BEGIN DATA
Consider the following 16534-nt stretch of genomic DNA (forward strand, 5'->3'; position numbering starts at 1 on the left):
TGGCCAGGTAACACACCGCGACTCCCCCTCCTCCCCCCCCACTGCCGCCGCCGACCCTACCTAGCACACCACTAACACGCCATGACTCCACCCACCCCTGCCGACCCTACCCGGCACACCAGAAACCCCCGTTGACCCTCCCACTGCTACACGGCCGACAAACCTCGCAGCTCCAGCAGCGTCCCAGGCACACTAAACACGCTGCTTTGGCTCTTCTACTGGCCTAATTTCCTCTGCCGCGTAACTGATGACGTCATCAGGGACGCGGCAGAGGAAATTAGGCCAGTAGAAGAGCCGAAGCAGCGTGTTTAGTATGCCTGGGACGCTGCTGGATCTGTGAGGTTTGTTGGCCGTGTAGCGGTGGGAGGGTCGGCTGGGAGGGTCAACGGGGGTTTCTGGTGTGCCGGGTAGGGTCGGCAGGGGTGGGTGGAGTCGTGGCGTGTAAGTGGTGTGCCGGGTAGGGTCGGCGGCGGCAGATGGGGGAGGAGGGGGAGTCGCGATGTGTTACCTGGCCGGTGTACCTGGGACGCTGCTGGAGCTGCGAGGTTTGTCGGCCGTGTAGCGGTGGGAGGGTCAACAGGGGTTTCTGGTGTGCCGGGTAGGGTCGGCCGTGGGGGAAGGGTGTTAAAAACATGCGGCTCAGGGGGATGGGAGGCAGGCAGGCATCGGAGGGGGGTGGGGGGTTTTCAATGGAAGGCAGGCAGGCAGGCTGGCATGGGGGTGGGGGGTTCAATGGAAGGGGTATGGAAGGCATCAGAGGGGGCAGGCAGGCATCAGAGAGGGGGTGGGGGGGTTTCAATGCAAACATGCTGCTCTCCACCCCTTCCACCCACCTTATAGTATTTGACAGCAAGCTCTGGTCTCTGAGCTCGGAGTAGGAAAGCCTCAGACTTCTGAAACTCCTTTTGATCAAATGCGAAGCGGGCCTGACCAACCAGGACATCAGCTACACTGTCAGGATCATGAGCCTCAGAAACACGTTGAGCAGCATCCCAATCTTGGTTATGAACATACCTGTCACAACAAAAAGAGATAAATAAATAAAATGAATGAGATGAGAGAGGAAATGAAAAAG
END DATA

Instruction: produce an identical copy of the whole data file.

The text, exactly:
Consider the following 16534-nt stretch of genomic DNA (forward strand, 5'->3'; position numbering starts at 1 on the left):
TGGCCAGGTAACACACCGCGACTCCCCCTCCTCCCCCCCCACTGCCGCCGCCGACCCTACCTAGCACACCACTAACACGCCATGACTCCACCCACCCCTGCCGACCCTACCCGGCACACCAGAAACCCCCGTTGACCCTCCCACTGCTACACGGCCGACAAACCTCGCAGCTCCAGCAGCGTCCCAGGCACACTAAACACGCTGCTTTGGCTCTTCTACTGGCCTAATTTCCTCTGCCGCGTAACTGATGACGTCATCAGGGACGCGGCAGAGGAAATTAGGCCAGTAGAAGAGCCGAAGCAGCGTGTTTAGTATGCCTGGGACGCTGCTGGATCTGTGAGGTTTGTTGGCCGTGTAGCGGTGGGAGGGTCGGCTGGGAGGGTCAACGGGGGTTTCTGGTGTGCCGGGTAGGGTCGGCAGGGGTGGGTGGAGTCGTGGCGTGTAAGTGGTGTGCCGGGTAGGGTCGGCGGCGGCAGATGGGGGAGGAGGGGGAGTCGCGATGTGTTACCTGGCCGGTGTACCTGGGACGCTGCTGGAGCTGCGAGGTTTGTCGGCCGTGTAGCGGTGGGAGGGTCAACAGGGGTTTCTGGTGTGCCGGGTAGGGTCGGCCGTGGGGGAAGGGTGTTAAAAACATGCGGCTCAGGGGGATGGGAGGCAGGCAGGCATCGGAGGGGGGTGGGGGGTTTTCAATGGAAGGCAGGCAGGCAGGCTGGCATGGGGGTGGGGGGTTCAATGGAAGGGGTATGGAAGGCATCAGAGGGGGCAGGCAGGCATCAGAGAGGGGGTGGGGGGGTTTCAATGCAAACATGCTGCTCTCCACCCCTTCCACCCACCTTATAGTATTTGACAGCAAGCTCTGGTCTCTGAGCTCGGAGTAGGAAAGCCTCAGACTTCTGAAACTCCTTTTGATCAAATGCGAAGCGGGCCTGACCAACCAGGACATCAGCTACACTGTCAGGATCATGAGCCTCAGAAACACGTTGAGCAGCATCCCAATCTTGGTTATGAACATACCTGTCACAACAAAAAGAGATAAATAAATAAAATGAATGAGATGAGAGAGGAAATGAAAAAG